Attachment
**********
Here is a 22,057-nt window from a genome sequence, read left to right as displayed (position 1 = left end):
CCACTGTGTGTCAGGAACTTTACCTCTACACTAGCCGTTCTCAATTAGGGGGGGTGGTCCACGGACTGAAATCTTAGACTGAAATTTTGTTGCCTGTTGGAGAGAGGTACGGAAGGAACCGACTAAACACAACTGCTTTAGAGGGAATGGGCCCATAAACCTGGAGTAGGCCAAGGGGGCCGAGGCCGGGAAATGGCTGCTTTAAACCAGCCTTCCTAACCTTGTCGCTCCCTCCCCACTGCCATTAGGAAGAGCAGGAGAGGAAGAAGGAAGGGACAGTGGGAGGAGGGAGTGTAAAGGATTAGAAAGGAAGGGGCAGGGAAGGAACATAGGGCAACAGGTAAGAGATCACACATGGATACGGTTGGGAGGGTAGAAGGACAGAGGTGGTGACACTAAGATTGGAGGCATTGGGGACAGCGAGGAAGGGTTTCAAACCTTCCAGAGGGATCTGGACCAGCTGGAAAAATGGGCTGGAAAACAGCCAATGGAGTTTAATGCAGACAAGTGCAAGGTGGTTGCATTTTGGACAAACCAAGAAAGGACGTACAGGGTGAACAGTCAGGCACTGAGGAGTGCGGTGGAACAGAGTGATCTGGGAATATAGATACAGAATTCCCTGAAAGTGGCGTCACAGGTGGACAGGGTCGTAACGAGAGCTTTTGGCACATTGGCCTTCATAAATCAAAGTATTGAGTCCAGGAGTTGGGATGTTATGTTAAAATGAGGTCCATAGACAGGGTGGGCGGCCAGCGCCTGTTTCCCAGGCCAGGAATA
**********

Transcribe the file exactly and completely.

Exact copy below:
Here is a 22,057-nt window from a genome sequence, read left to right as displayed (position 1 = left end):
CCACTGTGTGTCAGGAACTTTACCTCTACACTAGCCGTTCTCAATTAGGGGGGGTGGTCCACGGACTGAAATCTTAGACTGAAATTTTGTTGCCTGTTGGAGAGAGGTACGGAAGGAACCGACTAAACACAACTGCTTTAGAGGGAATGGGCCCATAAACCTGGAGTAGGCCAAGGGGGCCGAGGCCGGGAAATGGCTGCTTTAAACCAGCCTTCCTAACCTTGTCGCTCCCTCCCCACTGCCATTAGGAAGAGCAGGAGAGGAAGAAGGAAGGGACAGTGGGAGGAGGGAGTGTAAAGGATTAGAAAGGAAGGGGCAGGGAAGGAACATAGGGCAACAGGTAAGAGATCACACATGGATACGGTTGGGAGGGTAGAAGGACAGAGGTGGTGACACTAAGATTGGAGGCATTGGGGACAGCGAGGAAGGGTTTCAAACCTTCCAGAGGGATCTGGACCAGCTGGAAAAATGGGCTGGAAAACAGCCAATGGAGTTTAATGCAGACAAGTGCAAGGTGGTTGCATTTTGGACAAACCAAGAAAGGACGTACAGGGTGAACAGTCAGGCACTGAGGAGTGCGGTGGAACAGAGTGATCTGGGAATATAGATACAGAATTCCCTGAAAGTGGCGTCACAGGTGGACAGGGTCGTAACGAGAGCTTTTGGCACATTGGCCTTCATAAATCAAAGTATTGAGTCCAGGAGTTGGGATGTTATGTTAAAATGAGGTCCATAGACAGGGTGGGCGGCCAGCGCCTGTTTCCCAGGCCAGGAATA